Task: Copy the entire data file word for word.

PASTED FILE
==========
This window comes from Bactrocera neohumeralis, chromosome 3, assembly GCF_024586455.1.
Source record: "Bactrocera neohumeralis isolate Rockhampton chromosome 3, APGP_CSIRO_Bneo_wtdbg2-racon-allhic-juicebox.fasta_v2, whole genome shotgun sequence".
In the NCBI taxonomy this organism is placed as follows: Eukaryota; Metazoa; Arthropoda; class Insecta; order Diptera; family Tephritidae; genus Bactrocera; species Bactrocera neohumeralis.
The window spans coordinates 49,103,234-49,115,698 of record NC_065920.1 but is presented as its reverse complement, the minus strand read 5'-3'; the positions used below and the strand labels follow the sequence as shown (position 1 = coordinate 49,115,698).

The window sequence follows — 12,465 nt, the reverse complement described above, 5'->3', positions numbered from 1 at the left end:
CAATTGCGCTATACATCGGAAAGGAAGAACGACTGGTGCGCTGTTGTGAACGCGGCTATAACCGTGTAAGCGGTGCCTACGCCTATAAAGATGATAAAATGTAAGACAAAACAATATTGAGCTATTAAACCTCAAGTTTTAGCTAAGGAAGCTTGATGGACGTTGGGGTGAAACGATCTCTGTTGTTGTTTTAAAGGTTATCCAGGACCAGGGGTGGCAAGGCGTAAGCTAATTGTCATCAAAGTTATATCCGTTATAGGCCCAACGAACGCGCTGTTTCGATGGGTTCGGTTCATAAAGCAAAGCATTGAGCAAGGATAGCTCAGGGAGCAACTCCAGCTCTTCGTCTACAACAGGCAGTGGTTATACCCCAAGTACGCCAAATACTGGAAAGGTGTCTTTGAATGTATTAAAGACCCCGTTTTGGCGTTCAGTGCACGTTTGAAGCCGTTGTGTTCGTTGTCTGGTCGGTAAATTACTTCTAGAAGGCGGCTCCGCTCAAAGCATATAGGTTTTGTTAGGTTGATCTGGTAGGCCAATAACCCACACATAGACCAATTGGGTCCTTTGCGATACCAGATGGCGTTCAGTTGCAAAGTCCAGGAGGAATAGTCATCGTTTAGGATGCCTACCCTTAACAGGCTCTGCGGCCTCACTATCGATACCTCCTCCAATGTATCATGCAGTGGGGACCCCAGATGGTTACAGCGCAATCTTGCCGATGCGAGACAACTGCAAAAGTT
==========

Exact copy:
This window comes from Bactrocera neohumeralis, chromosome 3, assembly GCF_024586455.1.
Source record: "Bactrocera neohumeralis isolate Rockhampton chromosome 3, APGP_CSIRO_Bneo_wtdbg2-racon-allhic-juicebox.fasta_v2, whole genome shotgun sequence".
In the NCBI taxonomy this organism is placed as follows: Eukaryota; Metazoa; Arthropoda; class Insecta; order Diptera; family Tephritidae; genus Bactrocera; species Bactrocera neohumeralis.
The window spans coordinates 49,103,234-49,115,698 of record NC_065920.1 but is presented as its reverse complement, the minus strand read 5'-3'; the positions used below and the strand labels follow the sequence as shown (position 1 = coordinate 49,115,698).

The window sequence follows — 12,465 nt, the reverse complement described above, 5'->3', positions numbered from 1 at the left end:
CAATTGCGCTATACATCGGAAAGGAAGAACGACTGGTGCGCTGTTGTGAACGCGGCTATAACCGTGTAAGCGGTGCCTACGCCTATAAAGATGATAAAATGTAAGACAAAACAATATTGAGCTATTAAACCTCAAGTTTTAGCTAAGGAAGCTTGATGGACGTTGGGGTGAAACGATCTCTGTTGTTGTTTTAAAGGTTATCCAGGACCAGGGGTGGCAAGGCGTAAGCTAATTGTCATCAAAGTTATATCCGTTATAGGCCCAACGAACGCGCTGTTTCGATGGGTTCGGTTCATAAAGCAAAGCATTGAGCAAGGATAGCTCAGGGAGCAACTCCAGCTCTTCGTCTACAACAGGCAGTGGTTATACCCCAAGTACGCCAAATACTGGAAAGGTGTCTTTGAATGTATTAAAGACCCCGTTTTGGCGTTCAGTGCACGTTTGAAGCCGTTGTGTTCGTTGTCTGGTCGGTAAATTACTTCTAGAAGGCGGCTCCGCTCAAAGCATATAGGTTTTGTTAGGTTGATCTGGTAGGCCAATAACCCACACATAGACCAATTGGGTCCTTTGCGATACCAGATGGCGTTCAGTTGCAAAGTCCAGGAGGAATAGTCATCGTTTAGGATGCCTACCCTTAACAGGCTCTGCGGCCTCACTATCGATACCTCCTCCAATGTATCATGCAGTGGGGACCCCAGATGGTTACAGCGCAATCTTGCCGATGCGAGACAACTGCAAAAGTT